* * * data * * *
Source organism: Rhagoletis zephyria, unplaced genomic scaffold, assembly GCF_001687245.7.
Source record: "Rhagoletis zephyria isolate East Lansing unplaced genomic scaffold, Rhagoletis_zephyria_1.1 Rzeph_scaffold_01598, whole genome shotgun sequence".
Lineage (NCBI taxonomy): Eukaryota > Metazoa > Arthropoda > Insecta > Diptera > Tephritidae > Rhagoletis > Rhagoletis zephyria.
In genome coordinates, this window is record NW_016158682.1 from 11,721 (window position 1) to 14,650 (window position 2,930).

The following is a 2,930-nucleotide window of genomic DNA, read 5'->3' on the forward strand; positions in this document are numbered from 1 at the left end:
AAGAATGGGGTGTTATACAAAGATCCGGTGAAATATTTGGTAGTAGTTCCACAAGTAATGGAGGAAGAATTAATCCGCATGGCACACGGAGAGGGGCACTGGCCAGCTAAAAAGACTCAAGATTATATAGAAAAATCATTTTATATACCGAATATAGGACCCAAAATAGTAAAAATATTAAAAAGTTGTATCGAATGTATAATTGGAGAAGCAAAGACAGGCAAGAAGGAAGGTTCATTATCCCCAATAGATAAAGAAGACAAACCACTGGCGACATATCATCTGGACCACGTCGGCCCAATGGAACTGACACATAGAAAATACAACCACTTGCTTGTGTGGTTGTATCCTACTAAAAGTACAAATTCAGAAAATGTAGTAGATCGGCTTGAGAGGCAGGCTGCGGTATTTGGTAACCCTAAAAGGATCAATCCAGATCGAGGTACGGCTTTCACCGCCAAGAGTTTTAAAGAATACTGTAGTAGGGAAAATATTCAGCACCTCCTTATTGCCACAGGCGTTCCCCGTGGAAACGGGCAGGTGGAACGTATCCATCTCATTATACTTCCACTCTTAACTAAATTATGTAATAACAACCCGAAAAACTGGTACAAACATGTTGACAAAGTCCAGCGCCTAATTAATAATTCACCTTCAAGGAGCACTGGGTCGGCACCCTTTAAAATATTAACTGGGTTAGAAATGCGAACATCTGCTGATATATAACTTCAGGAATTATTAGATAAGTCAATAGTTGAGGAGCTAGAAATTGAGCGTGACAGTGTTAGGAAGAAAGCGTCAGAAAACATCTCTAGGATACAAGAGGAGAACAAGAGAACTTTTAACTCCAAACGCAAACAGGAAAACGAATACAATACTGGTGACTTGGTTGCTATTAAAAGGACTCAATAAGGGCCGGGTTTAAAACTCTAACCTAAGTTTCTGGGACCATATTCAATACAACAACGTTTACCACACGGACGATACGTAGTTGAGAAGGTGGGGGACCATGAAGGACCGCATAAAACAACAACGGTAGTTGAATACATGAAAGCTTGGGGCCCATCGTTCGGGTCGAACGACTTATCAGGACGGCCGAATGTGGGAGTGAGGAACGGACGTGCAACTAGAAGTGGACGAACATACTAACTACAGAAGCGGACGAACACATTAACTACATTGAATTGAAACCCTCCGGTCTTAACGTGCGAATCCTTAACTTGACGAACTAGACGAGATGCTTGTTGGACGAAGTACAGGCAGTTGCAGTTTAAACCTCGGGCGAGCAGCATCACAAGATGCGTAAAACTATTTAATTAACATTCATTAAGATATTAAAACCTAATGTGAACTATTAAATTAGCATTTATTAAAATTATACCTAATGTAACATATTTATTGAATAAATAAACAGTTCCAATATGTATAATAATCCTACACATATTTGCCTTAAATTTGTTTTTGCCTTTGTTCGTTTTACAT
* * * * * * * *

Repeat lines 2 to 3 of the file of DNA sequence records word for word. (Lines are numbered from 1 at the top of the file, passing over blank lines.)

Source record: "Rhagoletis zephyria isolate East Lansing unplaced genomic scaffold, Rhagoletis_zephyria_1.1 Rzeph_scaffold_01598, whole genome shotgun sequence".
Lineage (NCBI taxonomy): Eukaryota > Metazoa > Arthropoda > Insecta > Diptera > Tephritidae > Rhagoletis > Rhagoletis zephyria.